Jane Friedman, a prominent author, found herself in a state of indignation when she stumbled upon a perplexing situation on Amazon – a collection of nearly a dozen books bearing her name, yet not her own creations.
Fortunately, the inexplicably AI-composed books that appeared under her authorship were eventually removed from the platform. This positive turn of events transpired following her public outcry on Twitter and her personal blog.
During an interview with The Guardian, Friedman detailed the chain of events that led to this viral episode. A concerned reader reached out to inform her about the existence of counterfeit titles that imitated her genuine works. Ironically, her genuine works are dedicated to assisting aspiring authors in navigating the intricacies of the publishing world, boasting titles such as “The Business of Being a Writer” and “Publishing 101.”
These deceitful publications sported titles like “How to Write and Publish an eBook Quickly and Make Money” and “Igniting Ideas: Your Guide to Writing a Bestseller eBook on Amazon.” Understandably, these bogus offerings deeply troubled Friedman, whose entire career revolves around offering valuable insights and guidance.
“It makes me look like I’m trying to take advantage of people with really crappy books,” she told The Guardian.
Although she couldn’t definitively confirm her suspicion, Friedman strongly believes that the subpar quality of the counterfeit books is indicative of AI-generated content. In a blog post, she revealed her own experiments with AI tools, using them extensively to assess their ability to replicate her expertise. She even admitted to engaging in “vanity prompting,” tasking AI to emulate her unique writing style.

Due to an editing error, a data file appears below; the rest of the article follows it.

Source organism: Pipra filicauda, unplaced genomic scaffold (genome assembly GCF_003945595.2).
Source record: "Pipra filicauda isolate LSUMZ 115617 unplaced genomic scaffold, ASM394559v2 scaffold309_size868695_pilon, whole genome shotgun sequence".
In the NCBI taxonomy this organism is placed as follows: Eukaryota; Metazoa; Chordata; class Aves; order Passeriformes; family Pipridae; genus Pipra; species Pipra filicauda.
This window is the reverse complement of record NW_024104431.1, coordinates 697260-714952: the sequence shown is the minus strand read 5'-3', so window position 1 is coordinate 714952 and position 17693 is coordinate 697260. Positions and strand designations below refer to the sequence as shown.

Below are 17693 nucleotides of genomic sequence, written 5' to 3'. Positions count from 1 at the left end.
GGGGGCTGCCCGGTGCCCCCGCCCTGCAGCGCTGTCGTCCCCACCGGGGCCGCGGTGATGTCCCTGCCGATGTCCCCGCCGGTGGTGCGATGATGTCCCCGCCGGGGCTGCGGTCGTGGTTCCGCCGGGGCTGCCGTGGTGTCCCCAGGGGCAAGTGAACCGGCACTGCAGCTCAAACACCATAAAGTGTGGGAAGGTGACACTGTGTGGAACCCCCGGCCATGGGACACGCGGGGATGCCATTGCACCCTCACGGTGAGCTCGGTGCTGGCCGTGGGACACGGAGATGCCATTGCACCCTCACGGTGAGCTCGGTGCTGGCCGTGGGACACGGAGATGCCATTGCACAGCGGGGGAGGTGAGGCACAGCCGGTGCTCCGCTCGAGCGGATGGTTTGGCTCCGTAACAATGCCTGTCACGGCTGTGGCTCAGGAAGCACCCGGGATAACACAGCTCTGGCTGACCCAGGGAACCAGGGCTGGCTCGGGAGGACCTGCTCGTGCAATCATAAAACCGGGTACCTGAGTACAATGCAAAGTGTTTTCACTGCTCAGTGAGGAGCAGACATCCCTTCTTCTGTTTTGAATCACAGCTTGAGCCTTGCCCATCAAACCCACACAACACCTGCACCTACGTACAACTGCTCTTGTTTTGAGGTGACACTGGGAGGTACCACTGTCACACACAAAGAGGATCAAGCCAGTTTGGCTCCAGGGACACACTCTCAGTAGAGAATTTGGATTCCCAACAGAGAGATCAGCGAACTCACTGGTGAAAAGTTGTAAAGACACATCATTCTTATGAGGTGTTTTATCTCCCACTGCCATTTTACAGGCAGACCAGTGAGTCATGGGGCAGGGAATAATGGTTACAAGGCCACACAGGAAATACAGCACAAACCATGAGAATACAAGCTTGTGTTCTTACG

“I’ve been blogging since 2009 — there’s a lot of my content publicly available for training AI models,” Friedman wrote. “As soon as I read the first pages of these fake books, it was like reading ChatGPT responses I had generated myself.”
With a resolute conviction that the spurious books were “largely, if not entirely, produced by AI,” Friedman lodged a complaint with Amazon to have them removed. However, her initial request was met with a setback. Amazon’s spokesperson informed her that her name wasn’t trademarked, which initially hindered the takedown process.
Ironically, both Amazon and Goodreads eventually responded to the growing online uproar and took action against the fraudulent titles, culminating in their removal from the platform.
An Amazon spokesperson told The Guardian and The Daily Beast in identical statements that the company has “clear content guidelines governing which books can be listed for sale” and that it “promptly investigate[s] any book when a concern is raised.”
“I’m sure [the titles were removed] in no small part due to my visibility and reputation in the writing and publishing community,” Friedman wrote on her blog. “What will authors with smaller profiles do when this happens to them?”
The entire saga, though undoubtedly taxing, has had one silver lining for Friedman.
“I am revisiting my key book, ‘The Business of Being a Writer,’ and I am going to have a section on AI,” she told The Daily Beast. “At least now I will have a good story to include.”